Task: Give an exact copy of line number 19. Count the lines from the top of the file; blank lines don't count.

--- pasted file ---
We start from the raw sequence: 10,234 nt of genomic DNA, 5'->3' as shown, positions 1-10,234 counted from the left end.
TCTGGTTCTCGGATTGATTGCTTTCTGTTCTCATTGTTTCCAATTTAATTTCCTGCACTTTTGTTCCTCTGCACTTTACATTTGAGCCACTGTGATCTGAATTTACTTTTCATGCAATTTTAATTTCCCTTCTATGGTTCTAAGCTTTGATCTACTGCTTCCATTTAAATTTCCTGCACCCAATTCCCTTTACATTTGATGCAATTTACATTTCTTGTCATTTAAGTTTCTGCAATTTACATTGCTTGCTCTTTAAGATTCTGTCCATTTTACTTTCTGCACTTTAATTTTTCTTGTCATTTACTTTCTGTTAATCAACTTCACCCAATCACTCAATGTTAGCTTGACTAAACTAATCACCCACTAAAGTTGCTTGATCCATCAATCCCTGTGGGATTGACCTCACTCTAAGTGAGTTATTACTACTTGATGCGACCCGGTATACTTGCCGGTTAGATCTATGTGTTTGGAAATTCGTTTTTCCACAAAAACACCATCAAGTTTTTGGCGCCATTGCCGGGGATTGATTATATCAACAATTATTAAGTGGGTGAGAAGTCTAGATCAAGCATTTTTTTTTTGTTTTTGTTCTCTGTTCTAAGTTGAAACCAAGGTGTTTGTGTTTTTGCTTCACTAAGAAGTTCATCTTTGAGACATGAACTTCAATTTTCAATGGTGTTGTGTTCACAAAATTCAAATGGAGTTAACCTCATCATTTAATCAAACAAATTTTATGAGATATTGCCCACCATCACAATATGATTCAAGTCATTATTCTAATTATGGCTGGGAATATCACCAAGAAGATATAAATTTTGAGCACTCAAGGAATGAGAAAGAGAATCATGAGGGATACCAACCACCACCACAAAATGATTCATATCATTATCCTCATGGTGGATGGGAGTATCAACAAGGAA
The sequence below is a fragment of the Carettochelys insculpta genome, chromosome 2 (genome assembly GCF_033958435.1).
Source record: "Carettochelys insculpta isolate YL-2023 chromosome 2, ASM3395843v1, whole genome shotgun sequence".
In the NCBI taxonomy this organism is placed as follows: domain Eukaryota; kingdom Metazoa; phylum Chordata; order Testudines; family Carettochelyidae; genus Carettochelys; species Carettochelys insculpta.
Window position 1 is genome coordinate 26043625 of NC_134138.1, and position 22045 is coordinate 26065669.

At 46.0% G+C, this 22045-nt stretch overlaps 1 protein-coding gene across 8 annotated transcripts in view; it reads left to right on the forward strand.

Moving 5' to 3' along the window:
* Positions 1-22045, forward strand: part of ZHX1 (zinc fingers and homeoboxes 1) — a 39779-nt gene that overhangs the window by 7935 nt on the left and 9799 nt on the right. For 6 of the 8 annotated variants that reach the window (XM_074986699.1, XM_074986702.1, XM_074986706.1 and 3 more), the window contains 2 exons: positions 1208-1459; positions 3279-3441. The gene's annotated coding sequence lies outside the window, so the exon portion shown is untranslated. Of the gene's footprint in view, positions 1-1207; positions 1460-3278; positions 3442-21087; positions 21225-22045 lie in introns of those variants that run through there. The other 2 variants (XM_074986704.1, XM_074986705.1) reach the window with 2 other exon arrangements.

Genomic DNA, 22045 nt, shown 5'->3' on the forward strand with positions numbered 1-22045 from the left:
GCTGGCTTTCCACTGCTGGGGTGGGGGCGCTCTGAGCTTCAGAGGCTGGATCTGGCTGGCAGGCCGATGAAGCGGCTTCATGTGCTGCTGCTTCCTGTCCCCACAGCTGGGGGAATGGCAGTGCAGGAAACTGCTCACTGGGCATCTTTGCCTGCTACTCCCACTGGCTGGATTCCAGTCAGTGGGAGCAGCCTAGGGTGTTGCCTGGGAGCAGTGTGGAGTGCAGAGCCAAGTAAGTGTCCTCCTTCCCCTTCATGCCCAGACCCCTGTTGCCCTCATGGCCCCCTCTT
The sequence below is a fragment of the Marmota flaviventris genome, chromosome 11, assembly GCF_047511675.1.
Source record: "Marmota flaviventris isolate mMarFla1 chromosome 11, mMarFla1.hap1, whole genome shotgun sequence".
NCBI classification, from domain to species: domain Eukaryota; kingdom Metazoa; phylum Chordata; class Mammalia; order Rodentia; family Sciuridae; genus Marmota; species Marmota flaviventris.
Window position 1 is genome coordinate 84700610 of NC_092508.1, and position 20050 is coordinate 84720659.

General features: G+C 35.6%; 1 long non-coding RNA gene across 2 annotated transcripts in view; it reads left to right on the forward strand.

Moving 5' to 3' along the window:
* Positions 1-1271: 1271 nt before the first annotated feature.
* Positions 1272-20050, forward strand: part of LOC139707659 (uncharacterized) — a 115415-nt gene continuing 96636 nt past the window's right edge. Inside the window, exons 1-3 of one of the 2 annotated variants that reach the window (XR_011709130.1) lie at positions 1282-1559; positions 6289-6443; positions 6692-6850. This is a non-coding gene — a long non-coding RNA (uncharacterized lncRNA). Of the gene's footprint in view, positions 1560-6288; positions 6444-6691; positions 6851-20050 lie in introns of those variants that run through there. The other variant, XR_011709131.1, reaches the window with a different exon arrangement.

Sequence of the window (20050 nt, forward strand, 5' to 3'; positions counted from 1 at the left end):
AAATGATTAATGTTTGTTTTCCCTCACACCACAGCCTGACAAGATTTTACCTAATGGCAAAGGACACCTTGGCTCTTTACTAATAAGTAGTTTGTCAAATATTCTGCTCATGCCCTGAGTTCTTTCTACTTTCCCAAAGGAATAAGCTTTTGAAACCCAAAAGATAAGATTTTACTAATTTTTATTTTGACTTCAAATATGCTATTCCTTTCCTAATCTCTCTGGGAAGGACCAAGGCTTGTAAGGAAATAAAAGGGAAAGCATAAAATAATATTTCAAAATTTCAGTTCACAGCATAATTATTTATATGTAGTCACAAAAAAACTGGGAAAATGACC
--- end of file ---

* Positions 1272-20050, forward strand: part of LOC139707659 (uncharacterized) — a 115415-nt gene continuing 96636 nt past the window's right edge. Inside the window, exons 1-3 of one of the 2 annotated variants that reach the window (XR_011709130.1) lie at positions 1282-1559; positions 6289-6443; positions 6692-6850. This is a non-coding gene — a long non-coding RNA (uncharacterized lncRNA). Of the gene's footprint in view, positions 1560-6288; positions 6444-6691; positions 6851-20050 lie in introns of those variants that run through there. The other variant, XR_011709131.1, reaches the window with a different exon arrangement.